Tackling chronic pain is a challenge. Undoubtedly our understanding of pain, the role of the nervous system and other body systems, has advanced to permit a reconceptualisation of the experience and how we can approach it. The knowledge that there is a form of conditioning and learning that goes on, means that we can switch our thinking to address these mechanisms. Clearly a change in reasoning was and continues to be required to be more effective in dealing with persisting pain.
I often use the analogy of learning a language with patients. Most people at some stage have had to go through this process, with some more natural than others at developing the skill. Equally, the thought of learning a musical instrument provokes a similar comparison. What is needed? Understanding, time, motivation and practice are certainly necessary ingredients. We also require adequate rest and sleep to cement the changes in brain function that occurs as a result of its plasticity.
So what has been learned in chronic pain?
We can divide this into biological responses and behaviours that we purposely adopt. The brain learns to produce pain and becomes very good in some cases, creating the experience even when it is not required–recalling that pain is an output from the brain in response to a perceived threat based upon the danger (nociceptive) signals received from the body via the spinal cord; the caveat being that nociceptive signals and the act of nociception is neither needed nor necessary for the brain to create pain. Equally, nociception can be ticking on but without the brain producing the conscious experience of pain. This means that as soon as the brain is sure we are under threat, it will protect us with pain and concurrent responses. These include changes in movement, activity in the endocrine system (hormones) and the immune system that pervades our body as a second nervous system.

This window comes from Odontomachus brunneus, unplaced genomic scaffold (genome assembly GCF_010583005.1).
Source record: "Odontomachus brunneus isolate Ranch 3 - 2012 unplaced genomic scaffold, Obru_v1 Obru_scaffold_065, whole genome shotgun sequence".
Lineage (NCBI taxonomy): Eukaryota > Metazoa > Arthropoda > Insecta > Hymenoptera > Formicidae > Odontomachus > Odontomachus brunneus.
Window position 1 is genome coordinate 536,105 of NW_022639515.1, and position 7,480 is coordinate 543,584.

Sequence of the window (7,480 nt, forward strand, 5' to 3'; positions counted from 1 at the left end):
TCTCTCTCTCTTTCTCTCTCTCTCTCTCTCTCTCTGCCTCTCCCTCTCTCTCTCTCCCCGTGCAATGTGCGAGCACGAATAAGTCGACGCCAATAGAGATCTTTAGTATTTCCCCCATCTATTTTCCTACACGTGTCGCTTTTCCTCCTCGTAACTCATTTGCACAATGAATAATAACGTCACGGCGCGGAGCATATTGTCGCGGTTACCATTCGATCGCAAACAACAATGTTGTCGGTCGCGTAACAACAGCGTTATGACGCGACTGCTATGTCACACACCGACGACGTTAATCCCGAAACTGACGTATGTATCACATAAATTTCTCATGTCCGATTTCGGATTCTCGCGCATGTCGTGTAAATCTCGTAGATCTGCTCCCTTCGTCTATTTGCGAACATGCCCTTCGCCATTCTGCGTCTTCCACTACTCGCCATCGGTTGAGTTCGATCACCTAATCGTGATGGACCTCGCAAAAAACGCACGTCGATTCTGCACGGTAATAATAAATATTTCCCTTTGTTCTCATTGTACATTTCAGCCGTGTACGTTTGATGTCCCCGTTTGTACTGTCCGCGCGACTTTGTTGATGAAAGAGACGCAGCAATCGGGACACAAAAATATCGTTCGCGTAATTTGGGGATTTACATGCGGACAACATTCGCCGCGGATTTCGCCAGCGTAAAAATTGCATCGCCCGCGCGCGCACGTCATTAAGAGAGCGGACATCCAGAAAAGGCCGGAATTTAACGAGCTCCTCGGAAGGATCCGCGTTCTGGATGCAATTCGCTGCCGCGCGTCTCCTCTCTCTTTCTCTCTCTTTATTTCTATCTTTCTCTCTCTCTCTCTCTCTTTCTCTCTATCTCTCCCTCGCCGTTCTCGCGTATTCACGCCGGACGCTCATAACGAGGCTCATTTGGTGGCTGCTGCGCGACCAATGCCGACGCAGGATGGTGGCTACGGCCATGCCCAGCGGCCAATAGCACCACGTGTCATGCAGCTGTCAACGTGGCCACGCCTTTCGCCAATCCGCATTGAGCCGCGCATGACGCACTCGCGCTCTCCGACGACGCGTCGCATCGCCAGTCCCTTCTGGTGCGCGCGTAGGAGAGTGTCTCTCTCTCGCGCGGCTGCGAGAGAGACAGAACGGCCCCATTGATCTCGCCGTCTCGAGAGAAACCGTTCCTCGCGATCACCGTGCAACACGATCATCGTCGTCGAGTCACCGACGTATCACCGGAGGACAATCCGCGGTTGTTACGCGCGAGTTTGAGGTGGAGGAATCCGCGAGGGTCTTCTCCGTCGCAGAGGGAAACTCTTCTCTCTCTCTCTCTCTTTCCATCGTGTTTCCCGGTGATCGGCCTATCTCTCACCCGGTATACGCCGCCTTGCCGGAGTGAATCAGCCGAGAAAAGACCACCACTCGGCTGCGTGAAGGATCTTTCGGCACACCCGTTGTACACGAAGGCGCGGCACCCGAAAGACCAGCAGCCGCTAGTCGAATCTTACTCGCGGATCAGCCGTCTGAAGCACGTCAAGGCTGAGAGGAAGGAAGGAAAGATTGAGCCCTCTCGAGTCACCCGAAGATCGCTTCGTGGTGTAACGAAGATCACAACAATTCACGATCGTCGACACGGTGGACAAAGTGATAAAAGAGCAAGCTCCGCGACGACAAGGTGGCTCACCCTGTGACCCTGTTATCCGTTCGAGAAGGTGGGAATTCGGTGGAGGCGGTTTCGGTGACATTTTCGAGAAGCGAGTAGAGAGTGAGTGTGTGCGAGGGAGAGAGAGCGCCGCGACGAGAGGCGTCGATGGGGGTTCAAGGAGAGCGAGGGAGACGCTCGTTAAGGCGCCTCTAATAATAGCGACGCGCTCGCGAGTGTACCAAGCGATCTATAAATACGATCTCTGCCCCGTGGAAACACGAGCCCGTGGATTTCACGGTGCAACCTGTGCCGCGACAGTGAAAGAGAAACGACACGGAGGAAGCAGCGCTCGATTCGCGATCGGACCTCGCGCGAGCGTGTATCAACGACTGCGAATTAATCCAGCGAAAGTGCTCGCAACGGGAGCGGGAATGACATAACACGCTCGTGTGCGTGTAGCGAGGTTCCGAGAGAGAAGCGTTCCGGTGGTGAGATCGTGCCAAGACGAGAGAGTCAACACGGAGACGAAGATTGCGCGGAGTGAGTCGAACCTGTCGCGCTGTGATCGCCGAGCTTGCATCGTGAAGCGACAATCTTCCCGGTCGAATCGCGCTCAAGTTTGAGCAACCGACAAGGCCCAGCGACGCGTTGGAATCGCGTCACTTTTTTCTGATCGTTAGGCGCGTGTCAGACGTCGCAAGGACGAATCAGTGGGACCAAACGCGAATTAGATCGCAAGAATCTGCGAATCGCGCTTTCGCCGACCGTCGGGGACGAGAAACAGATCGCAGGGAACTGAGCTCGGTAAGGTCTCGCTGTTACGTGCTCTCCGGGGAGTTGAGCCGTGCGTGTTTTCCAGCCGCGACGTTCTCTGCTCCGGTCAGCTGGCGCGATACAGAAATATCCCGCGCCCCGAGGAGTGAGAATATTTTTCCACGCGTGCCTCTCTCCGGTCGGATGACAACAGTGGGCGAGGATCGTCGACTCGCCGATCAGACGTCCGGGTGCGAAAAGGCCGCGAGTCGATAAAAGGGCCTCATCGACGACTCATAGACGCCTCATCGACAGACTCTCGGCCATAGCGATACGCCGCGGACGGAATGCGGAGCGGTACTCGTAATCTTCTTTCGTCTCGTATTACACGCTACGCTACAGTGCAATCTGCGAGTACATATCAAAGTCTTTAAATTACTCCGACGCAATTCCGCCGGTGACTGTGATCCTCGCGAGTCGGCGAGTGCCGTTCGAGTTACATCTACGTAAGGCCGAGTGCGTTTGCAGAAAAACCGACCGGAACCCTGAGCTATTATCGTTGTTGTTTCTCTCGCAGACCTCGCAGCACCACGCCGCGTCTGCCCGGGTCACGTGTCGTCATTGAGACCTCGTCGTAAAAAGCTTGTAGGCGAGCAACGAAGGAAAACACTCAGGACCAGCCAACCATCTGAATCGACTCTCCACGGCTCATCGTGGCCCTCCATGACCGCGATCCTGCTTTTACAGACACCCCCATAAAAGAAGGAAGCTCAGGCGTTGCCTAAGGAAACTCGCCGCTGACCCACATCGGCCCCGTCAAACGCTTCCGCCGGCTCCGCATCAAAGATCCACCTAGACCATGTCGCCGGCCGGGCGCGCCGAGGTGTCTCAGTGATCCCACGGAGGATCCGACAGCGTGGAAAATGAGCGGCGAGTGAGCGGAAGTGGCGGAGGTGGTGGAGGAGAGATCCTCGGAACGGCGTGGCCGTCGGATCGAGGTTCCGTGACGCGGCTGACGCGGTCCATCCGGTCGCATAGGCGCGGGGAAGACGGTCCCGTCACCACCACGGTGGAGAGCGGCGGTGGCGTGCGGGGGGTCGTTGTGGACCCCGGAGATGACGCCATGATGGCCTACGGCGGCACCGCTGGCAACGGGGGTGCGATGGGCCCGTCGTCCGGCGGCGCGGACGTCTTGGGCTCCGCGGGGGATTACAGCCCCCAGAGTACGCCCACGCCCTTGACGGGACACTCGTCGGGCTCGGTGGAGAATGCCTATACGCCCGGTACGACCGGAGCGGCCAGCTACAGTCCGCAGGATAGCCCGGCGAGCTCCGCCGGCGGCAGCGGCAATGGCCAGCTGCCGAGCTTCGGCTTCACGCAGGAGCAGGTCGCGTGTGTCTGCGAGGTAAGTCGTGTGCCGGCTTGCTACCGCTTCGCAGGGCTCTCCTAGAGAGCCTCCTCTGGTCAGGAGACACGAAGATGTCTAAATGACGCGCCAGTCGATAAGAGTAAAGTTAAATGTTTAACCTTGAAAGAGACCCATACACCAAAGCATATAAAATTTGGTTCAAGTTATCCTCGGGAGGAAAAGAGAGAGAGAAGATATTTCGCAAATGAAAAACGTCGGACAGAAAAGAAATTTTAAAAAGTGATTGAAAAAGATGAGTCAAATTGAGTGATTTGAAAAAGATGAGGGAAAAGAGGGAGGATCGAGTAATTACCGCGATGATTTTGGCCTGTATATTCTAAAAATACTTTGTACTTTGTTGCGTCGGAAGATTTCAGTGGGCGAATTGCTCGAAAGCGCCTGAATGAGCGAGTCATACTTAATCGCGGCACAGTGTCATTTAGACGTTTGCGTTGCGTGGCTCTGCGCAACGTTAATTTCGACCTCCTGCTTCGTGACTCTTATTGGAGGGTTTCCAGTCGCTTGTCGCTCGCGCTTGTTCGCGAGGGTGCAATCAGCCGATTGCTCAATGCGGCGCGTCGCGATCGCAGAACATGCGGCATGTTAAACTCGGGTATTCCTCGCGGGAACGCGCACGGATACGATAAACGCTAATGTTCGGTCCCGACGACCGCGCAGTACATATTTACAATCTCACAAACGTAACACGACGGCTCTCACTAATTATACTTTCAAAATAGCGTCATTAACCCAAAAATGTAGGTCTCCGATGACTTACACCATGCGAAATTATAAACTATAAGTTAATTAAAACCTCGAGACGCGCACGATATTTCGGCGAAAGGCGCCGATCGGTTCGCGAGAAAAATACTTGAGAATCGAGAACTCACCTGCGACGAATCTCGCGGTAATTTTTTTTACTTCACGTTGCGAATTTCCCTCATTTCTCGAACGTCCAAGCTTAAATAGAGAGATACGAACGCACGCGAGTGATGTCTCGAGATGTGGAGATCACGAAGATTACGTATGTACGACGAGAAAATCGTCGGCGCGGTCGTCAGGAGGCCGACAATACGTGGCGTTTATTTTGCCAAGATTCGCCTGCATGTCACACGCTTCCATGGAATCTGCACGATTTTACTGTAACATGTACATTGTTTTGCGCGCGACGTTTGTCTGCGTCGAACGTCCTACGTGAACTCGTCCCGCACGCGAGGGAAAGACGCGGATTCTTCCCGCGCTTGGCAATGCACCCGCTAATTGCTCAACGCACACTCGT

‘..pain cannot exist out of consciousness. In contrast, but often erroneously considered analogous, nociception can exist outside of consciousness. In fact, nociception can occur without the brain–high-threshold peripheral afferents and their spinal projections can be activated in the absence of brain activity. Indeed, tactile perception, pain and other bodily feelings can be thought of as outputs of the brain that are based on an informed interpretation of the information coming from one’s body.’ Taken from Moseley & Flor (2012)
The way we respond to pain is individual and learned from previous experiences. Clearly it is both useful and vital to learn that an oven is hot and a pin is sharp. Acute pain is an incredible device and one of the body’s responses to perceived danger. In persisting pain states, arguably the pain is not useful or promoting adaptive behaviours. Although, when the tissues are not as healthy as they may be, the peripheral nervous system is sensitive and movement is not normal, perhaps some level of pain is useful as a motivator to develop healthier tissues. Undoubtedly though, in many cases of chronic pain, the intensity and impact far outweighs any benefit. The incredible sensitivity, robust and lengthy responses to normal activities cause utter havoc and enormous distress such as in the case of complex regional pain syndrome.
Approaching the problem of chronic pain requires a 360 view on the individual. Understanding pain mechanisms, limitations, social impact and influential factors are all important in the planning of a treatment programme. In addition, as argued here, considering chronic pain as a learned response on different levels is a useful way of conceptualising the problem in terms of understanding how the situation has evolved and how it must be tackled.